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the preceding period of the literal Babylon. We well know trumpets, the sensible effect of how that was taken by the kings God's judgments was the in- of Media and Persia, whose crease of the various kinds of countries lay east of her, who superstition and idolatry in the therefore, in relation to her, degenerate and apostate church; were literally " the kings of the as appears from chap. ix. But east.” The waters of the Euunder the latter vials, the effect phrates, which ran through that of God's judgments is the in- city, and were the means of her crease of infidelity, and a conse- wealth and defence, were dried quent dissipation of morals. up, or diverted from their old “ Men blaspheme the God of channel, so that the besieging arheaven, and repent not of their my entered and took it almost deeds." The rapid increase, without resistance. That Babextensive spread, and undisguis- ylon should be taken in this ed arowal of infidelity in all manner was expressly foretold parts of the Christian world, not by Jeremiah.

« A sword is upexcepting our

favoured On the inhabitants of Babylon, country, strongly mark the pe- a drought is upon her waters, riod, in which we live. At least, and they shall be dried up. I they show that one or other of wilt dry up her sea, and make the latter vials is now running. her springs, dry, and Babylon The circumstances and events shall become heaps.” of the times will most naturally By " the kings of the east" point us to the sixth. This we We are to understand, not literalwill endeavour to explain, and ly kings whose territories lie will inquire, whether events do cast of Remex the inystical Babynot correspond with it.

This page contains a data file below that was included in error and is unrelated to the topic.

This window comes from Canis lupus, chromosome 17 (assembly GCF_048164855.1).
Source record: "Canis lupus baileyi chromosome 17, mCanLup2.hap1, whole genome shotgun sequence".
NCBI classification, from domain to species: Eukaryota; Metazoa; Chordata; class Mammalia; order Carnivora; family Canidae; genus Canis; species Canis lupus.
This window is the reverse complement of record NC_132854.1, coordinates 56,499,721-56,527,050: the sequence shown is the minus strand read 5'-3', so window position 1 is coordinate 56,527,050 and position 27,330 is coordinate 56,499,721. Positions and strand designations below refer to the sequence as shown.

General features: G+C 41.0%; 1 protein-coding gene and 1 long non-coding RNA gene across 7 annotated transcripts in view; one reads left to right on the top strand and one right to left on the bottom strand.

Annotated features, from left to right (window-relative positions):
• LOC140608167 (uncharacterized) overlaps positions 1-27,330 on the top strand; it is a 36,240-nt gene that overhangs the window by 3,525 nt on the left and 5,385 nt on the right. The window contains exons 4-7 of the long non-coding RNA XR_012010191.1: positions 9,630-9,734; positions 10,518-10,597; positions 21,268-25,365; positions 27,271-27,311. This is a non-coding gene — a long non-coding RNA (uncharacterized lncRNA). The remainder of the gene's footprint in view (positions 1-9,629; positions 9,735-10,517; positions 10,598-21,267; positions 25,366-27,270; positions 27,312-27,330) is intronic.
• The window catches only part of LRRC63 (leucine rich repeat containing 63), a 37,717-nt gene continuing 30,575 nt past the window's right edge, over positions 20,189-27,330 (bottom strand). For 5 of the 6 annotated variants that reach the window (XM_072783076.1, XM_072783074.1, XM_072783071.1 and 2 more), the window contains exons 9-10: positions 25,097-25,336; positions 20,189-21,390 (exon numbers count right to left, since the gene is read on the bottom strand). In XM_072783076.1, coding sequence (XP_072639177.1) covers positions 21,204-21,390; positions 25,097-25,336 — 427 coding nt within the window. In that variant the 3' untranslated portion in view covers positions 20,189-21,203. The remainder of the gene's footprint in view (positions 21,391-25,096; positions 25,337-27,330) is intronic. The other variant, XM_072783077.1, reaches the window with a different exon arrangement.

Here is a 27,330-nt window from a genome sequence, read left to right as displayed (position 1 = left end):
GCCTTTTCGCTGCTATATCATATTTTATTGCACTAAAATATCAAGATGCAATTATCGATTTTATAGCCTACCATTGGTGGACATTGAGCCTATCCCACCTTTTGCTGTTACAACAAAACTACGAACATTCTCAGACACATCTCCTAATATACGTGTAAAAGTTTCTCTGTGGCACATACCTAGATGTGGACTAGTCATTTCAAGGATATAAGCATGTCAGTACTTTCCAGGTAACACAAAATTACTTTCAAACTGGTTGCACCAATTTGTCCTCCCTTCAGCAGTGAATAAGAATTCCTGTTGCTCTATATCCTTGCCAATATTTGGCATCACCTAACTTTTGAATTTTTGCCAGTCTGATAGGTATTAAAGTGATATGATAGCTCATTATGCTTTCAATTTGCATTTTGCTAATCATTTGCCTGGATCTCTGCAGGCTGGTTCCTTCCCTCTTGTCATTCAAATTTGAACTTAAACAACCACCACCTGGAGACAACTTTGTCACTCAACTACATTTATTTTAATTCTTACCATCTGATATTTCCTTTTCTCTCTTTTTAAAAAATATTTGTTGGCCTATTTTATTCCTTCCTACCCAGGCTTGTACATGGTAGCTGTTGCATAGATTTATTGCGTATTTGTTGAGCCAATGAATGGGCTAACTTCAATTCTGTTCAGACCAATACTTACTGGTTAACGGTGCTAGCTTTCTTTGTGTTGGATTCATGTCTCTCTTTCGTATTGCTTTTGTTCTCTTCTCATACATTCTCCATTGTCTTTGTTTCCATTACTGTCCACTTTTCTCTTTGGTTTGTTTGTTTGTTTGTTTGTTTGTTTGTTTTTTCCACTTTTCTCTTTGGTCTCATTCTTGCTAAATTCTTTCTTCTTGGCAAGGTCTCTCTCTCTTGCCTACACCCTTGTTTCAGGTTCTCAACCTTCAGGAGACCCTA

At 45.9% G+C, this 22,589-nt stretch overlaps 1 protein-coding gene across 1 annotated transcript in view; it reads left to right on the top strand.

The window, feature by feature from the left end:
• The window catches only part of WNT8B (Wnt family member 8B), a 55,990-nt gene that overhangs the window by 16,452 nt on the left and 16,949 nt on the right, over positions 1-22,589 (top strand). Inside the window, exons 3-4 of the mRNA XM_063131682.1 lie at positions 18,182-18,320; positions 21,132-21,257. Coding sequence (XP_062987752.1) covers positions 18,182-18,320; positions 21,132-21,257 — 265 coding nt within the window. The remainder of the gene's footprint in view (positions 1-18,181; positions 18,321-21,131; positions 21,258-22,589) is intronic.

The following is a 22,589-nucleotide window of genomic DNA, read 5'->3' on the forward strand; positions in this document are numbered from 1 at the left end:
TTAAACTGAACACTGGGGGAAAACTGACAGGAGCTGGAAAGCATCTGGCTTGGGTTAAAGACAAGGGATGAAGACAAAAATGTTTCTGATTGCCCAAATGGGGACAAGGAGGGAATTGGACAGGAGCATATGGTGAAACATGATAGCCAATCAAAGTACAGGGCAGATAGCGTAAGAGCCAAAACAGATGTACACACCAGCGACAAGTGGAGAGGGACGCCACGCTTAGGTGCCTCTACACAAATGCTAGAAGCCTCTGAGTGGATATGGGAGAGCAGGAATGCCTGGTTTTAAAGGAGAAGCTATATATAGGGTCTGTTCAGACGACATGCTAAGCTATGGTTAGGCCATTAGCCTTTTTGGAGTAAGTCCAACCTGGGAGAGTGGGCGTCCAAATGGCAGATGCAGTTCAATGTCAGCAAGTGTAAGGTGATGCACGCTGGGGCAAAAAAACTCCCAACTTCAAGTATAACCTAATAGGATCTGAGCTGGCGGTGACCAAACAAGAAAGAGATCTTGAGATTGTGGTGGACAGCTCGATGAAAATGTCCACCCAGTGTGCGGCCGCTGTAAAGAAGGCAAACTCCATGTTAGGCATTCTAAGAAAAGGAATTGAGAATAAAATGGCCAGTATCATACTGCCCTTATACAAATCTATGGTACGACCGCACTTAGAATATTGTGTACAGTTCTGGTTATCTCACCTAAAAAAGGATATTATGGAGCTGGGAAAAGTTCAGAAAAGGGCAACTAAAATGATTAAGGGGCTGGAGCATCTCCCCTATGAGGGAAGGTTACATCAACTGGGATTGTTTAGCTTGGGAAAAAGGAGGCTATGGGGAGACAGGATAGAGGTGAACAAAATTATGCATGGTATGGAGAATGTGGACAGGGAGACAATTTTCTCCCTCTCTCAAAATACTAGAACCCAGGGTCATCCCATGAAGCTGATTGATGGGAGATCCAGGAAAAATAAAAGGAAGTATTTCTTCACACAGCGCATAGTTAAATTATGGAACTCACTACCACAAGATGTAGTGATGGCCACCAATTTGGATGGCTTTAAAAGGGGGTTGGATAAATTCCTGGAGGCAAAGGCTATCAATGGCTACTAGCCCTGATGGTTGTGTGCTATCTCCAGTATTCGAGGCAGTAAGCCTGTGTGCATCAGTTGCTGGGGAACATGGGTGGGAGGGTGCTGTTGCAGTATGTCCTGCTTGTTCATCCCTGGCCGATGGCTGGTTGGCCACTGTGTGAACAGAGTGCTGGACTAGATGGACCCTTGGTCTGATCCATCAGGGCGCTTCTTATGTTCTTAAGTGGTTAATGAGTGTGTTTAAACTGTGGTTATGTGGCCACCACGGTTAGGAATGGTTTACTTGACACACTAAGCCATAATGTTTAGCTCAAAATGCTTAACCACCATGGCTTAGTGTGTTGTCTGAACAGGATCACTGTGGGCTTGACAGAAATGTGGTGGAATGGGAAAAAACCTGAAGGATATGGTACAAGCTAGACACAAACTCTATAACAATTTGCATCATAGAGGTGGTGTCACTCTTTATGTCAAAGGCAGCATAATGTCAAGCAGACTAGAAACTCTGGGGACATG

lon, but her enemies in general. “ The sixth angel poured out. By “ Euphrates," we are to unhis vial upon the great river Eu- derstand, not the river so called, phrates, and the water thereof nor any other remarkable water, was dried up, that the way of the but any sources of riches and kings of the east might be pre- strength, which have rendered pared.”

her formidable ; and any impedWe are to interpret this vial iments, which, in time past, have according to the analogy of the restrained 'her enemies from inprophetic part of the book, which vading her, or have prevented is wholly figurative, and borrows their success. Who are the enits language and allusions from emies, that shall finally destroy the Old Testament.

her, John has told us in the 17th As the Roman church is call- chap. of this book : “ Those ed Babylon, and as under the kings, who had once agreed to next vial, this great Babylon give their kingdom to the beast," comes into remembrance before i. e. to the Roman power,“ will, God, that he may give her the when God's word is fulfilled, cup of the wine of the fierceness hate the whore,, that sits on the of his wrath ;" so the judg, beast, make her desolate and ments, coming upon her under naked, and burn her with fire.” this vial, are described by an The kings of the earth long allusion to the destruction of the felt the tyranny and oppression